This is a new regular feature that I’m trying out here. It’s simply a peak at what’s been going on in my head, related to sewing. There will tentatively be one Sewing Thoughts post every other Saturday. I hope that these posts will generate some discussion and sharing of experiences.
What’s on my sewing machine right now: Nothing…still. I am in the process of packing up all my sewing things and moving them to our new apartment, where my sewing machine and I will basically have the guest bedroom to ourselves. I think my husband is as happy as I am that I will have a dedicated work space for all my sewing paraphernalia.
- Fabric for future projects: This pile will mainly contain fabric that I’ve purchased recently with specific uses in mind as well as a few larger remnants that I can easily see myself using.
- Fabric for scrubbers and patchwork: This pile consists of remnants from past projects that I’ve cut into 8 inch wide rectangles that I will (hopefully) use for making cleaning scrubbers and for trying a few patchwork projects.
- Fabric for charity: This is the pile that will allow me to feel less guilt when I go out and buy some new fabric when it seems like I have so much already. It contains everything from tiny fabric scraps to larger pieces that I know I’ll never get around to using for one reason or another. This pile will be donated to Goodwill.
About donating fabric to Goodwill: Many people who sew, myself included, have strong feelings about caring for our resources and living conscientiously. I like my surroundings to be simple and clutter-free as much as possible. I try not to be sentimental about keeping things that I don’t use. For this reason, I am trying to pare down my fabric stash to only what I know I can use. However, I don’t want my waste to clutter up the earth by sending it to a landfill.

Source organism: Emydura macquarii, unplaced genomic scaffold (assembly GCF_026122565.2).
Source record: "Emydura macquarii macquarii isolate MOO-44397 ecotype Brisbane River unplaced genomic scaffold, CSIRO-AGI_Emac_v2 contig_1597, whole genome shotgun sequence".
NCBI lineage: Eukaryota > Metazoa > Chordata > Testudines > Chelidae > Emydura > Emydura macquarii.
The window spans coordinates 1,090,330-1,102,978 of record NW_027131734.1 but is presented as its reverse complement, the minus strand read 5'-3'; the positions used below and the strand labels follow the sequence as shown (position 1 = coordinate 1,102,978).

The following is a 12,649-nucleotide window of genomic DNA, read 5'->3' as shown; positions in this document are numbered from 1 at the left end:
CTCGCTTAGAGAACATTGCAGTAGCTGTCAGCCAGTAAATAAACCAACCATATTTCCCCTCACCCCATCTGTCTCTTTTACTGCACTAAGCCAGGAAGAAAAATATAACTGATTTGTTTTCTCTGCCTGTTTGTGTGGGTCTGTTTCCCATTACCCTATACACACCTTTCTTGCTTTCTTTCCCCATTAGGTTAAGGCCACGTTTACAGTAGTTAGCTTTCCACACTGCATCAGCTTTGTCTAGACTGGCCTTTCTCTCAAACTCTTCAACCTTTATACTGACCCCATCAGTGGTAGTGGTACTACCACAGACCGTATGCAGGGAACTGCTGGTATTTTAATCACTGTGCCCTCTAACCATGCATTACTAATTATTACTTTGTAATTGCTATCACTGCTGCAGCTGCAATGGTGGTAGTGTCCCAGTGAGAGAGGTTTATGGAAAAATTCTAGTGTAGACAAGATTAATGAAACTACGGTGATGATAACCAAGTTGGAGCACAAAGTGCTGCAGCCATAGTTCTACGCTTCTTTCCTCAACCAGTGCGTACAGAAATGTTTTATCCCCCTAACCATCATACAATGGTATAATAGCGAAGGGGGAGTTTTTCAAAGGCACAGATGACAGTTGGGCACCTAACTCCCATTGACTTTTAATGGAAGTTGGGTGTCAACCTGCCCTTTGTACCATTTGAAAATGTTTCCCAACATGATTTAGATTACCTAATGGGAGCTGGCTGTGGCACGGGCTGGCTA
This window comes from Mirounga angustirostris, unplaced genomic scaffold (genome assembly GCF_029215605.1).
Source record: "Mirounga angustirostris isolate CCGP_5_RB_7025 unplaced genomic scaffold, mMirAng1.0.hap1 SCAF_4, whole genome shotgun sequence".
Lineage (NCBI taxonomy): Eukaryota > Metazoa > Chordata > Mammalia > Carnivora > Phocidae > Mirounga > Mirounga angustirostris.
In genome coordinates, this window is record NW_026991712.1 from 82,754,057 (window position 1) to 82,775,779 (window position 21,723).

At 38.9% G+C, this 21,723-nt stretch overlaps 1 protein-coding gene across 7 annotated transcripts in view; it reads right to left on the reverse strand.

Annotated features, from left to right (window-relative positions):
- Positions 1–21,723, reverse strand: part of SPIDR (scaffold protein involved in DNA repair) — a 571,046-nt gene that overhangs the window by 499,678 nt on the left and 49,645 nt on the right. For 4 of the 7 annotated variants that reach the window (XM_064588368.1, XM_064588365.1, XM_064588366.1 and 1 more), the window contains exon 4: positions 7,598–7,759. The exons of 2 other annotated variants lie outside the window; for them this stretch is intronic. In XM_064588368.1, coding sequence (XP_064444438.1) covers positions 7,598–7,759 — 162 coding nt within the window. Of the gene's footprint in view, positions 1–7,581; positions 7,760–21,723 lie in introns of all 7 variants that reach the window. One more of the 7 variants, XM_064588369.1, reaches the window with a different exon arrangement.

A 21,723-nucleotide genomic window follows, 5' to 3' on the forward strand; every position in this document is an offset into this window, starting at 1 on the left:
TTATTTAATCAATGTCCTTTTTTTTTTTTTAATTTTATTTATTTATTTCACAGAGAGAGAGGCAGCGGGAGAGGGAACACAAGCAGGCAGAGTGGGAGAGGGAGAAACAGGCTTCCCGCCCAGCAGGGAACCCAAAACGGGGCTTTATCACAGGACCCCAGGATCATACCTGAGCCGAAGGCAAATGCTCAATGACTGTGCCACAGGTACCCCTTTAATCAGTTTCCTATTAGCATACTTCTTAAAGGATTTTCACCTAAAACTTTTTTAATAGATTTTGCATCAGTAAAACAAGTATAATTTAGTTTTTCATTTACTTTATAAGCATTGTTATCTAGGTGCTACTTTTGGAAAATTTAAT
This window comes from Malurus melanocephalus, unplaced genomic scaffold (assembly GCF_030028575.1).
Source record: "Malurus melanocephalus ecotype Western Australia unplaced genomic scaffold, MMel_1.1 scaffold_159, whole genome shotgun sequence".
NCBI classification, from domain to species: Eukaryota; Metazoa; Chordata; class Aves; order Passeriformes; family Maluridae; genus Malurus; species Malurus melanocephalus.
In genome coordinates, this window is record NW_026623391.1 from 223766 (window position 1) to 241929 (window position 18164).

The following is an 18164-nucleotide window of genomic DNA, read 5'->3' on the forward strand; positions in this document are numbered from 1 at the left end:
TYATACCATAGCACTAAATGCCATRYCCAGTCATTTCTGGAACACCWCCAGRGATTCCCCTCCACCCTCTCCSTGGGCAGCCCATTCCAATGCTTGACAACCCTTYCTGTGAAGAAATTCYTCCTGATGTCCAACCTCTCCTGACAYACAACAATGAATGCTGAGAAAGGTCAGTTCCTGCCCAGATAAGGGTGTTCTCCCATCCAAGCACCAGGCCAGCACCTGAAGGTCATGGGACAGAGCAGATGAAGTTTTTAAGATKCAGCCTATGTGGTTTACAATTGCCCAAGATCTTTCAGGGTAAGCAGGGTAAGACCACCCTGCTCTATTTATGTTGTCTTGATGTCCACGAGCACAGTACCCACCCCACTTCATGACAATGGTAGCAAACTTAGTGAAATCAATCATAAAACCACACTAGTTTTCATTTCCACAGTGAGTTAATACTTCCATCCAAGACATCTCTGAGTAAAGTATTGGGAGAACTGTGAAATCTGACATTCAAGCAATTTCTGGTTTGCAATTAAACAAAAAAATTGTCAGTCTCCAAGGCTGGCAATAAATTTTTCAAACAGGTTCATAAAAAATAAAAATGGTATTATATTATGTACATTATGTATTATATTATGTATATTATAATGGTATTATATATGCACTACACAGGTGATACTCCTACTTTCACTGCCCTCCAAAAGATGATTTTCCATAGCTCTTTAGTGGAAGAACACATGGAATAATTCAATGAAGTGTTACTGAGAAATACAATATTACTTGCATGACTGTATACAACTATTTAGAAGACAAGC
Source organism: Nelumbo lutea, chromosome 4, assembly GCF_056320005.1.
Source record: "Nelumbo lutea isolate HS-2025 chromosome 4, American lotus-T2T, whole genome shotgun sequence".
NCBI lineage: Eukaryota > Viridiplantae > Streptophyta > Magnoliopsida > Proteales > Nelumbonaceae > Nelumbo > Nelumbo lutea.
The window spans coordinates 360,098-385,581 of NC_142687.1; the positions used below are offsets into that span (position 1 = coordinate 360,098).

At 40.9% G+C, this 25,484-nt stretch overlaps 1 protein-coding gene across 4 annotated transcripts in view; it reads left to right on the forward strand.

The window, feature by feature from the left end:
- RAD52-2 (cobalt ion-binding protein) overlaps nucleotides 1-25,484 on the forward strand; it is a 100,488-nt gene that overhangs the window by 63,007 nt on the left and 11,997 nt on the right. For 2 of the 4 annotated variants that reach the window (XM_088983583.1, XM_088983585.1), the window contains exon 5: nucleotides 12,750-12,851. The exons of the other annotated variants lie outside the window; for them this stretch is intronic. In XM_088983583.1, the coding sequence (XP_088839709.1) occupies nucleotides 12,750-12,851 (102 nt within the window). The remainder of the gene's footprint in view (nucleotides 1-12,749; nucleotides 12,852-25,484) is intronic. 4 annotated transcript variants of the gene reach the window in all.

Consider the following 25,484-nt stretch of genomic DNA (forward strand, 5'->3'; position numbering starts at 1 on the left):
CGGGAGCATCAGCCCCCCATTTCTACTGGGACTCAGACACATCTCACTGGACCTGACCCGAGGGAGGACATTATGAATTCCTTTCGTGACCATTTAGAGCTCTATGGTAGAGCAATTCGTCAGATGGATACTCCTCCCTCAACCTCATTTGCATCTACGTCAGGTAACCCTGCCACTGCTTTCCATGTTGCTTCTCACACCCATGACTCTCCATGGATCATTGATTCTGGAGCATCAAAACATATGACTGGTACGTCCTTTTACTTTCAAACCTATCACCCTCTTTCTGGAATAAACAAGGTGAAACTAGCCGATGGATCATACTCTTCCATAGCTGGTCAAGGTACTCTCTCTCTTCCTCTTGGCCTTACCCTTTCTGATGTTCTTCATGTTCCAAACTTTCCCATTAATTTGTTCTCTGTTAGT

This is where Goodwill comes in. I reached out to my regional Goodwill headquarters to find out whether they accepted fabric donations. This was their answer:
Thank you for choosing Goodwill for your donations. We accept fabric as a donation. If it cannot be sold in our stores then it is sold in a secondary market still generating revenue towards our mission. As you may know, we depend on generous donors, like yourself, and shoppers to earn revenue to support our Mission and provide training, employment and supportive services for people with disabilities or disadvantages who seek greater independence. Thank you for the opportunity to serve you and for your support of the Goodwill Mission.
I am glad to know that someone will be benefiting from what I cannot use. I feel much better knowing that my creative outlet isn’t going to have any harmful side effects for others. If you feel similarly, I encourage you to reach out to your local Goodwill or other charity shop to find out what they do with fabric donations.